Flood losses in the United States have increased dramatically over the course of the past century, averaging US$7.96 billion in damages per year for the 30-year period ranging from 1985 to 2014. In terms of human fatalities, floods are the second largest weather-related hazard in the United States, causing approximately 80 deaths per year over the same period. Given the wide-reaching impacts of flooding across the United States, the evaluation of flood-generating mechanisms and of the drivers of changing flood hazard are two areas of active research. Flood frequency analysis has traditionally been based on statistical analyses of the observed flood distributions that rarely distinguish among physical flood-generating processes. However, recent scientific advances have shown that flood frequency distributions are often characterized by “mixed populations” arising from multiple flood-generating mechanisms, which can be challenging to disentangle. Flood events can be driven by a variety of physical mechanisms, including rain and snowmelt, frontal systems, monsoons, intense tropical cyclones, and more generic cyclonic storms. Temporal changes in the frequency and magnitude of flooding have also been the subject of a large body of work in recent decades. The science has moved from a focus on the detection of trends and shifts in flood peak distributions towards the attribution of these changes, with particular emphasis on climatic and anthropogenic factors, including urbanization and changes in agricultural practices. A better understanding of these temporal changes in flood peak distributions, as well as of the physical flood-generating mechanisms, will enable us to move forward with the estimation of future flood design values in the context of both climatic and anthropogenic change.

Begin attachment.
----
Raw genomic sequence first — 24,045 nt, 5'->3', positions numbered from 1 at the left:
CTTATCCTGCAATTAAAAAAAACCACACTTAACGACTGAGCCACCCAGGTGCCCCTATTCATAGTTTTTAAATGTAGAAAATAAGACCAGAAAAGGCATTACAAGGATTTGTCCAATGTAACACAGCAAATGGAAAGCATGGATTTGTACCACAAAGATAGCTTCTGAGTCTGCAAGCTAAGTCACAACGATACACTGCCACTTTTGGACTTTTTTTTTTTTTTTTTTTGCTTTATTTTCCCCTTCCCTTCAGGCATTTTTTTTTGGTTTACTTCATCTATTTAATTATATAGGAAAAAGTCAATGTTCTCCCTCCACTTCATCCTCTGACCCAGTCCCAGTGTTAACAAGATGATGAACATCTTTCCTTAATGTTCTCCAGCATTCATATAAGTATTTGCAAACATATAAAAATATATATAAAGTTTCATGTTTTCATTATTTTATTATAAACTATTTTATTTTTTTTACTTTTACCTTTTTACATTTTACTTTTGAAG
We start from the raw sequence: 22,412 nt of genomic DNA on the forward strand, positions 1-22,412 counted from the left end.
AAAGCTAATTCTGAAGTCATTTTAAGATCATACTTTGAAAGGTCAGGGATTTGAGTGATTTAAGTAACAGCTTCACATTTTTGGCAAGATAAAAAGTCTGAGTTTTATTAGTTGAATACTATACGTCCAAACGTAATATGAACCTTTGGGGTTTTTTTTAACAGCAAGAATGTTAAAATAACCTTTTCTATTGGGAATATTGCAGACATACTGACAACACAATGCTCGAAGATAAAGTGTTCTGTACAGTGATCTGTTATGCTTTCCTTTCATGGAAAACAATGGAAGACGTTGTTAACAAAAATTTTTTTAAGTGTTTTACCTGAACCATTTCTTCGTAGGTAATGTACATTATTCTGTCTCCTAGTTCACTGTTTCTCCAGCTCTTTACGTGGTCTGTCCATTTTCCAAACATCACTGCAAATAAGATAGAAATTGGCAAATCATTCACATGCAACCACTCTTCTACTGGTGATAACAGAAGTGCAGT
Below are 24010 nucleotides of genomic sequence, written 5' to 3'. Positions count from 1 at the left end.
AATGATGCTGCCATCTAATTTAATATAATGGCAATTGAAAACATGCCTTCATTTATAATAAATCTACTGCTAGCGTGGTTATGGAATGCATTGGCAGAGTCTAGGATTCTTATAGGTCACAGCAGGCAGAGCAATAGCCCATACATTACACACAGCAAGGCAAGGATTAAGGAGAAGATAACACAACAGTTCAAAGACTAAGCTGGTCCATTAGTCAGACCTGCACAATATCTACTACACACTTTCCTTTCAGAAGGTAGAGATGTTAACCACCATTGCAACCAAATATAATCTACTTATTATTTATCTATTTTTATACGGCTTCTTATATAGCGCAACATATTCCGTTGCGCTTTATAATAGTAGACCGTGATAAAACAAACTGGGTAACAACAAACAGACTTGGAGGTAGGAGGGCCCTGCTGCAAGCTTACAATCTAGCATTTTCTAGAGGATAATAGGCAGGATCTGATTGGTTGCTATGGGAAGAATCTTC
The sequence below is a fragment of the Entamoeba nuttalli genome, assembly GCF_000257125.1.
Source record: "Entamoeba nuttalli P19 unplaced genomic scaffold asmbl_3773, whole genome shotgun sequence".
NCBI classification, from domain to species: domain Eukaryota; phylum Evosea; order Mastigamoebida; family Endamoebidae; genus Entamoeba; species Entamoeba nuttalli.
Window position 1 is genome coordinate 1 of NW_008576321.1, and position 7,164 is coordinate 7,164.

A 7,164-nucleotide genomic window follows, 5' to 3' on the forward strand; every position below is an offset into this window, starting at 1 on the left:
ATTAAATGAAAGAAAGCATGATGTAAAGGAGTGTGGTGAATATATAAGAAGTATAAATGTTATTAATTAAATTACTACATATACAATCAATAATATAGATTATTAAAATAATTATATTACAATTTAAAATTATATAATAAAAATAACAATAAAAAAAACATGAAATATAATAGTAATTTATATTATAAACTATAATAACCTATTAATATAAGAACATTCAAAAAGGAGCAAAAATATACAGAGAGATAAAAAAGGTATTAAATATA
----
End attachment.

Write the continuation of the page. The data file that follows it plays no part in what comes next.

Climatology of Flooding in the United States
Gabriele Villarini and Louise Slater
Fatalism, Causal Reasoning, and Natural Hazards
Fatalism about natural disasters hinders action to prepare for those disasters, and overcoming this fatalism is one key element to preparing people for these disasters. Research by Bostrom and colleagues shows that failure to act often reflects gaps and misconceptions in citizen’s mental models of disasters. Research by McClure and colleagues shows that fatalistic attitudes reflect people’s attributing damage to uncontrollable natural causes rather than controllable human actions, such as preparation. Research shows which precise features of risk communications lead people to see damage as preventable and to attribute damage to controllable human actions. Messages that enhance the accuracy of mental models of disasters by including human factors recognized by experts lead to increased preparedness. Effective messages also communicate that major damage in disasters is often distinctive and reflects controllable causes. These messages underpin causal judgments that reduce fatalism and enhance preparation. Many of these messages are not only beneficial but also newsworthy. Messages that are logically equivalent but are differently framed have varying effects on risk judgments and preparedness. The causes of harm in disasters are often contested, because they often imply human responsibility for the outcomes and entail significant cost.
Democratic Policymaking and Community Hazards Management
Disasters are significant events with enormous consequences for democratic political systems. As such, they provide important insights into how governmental institutions address hazardous situations. They also reveal the critical role that the media and politics play in this process. These themes are echoed in the general research on disasters, as well as in the accounts of hazardous events occurring in specific communities and locales. However, despite the wealth of scholarship conducted on this topic across a variety of disciplines, important questions remain about what role citizens play in this process, as well as the impact of governmental hazard management policies on broader democratic processes and societal conditions.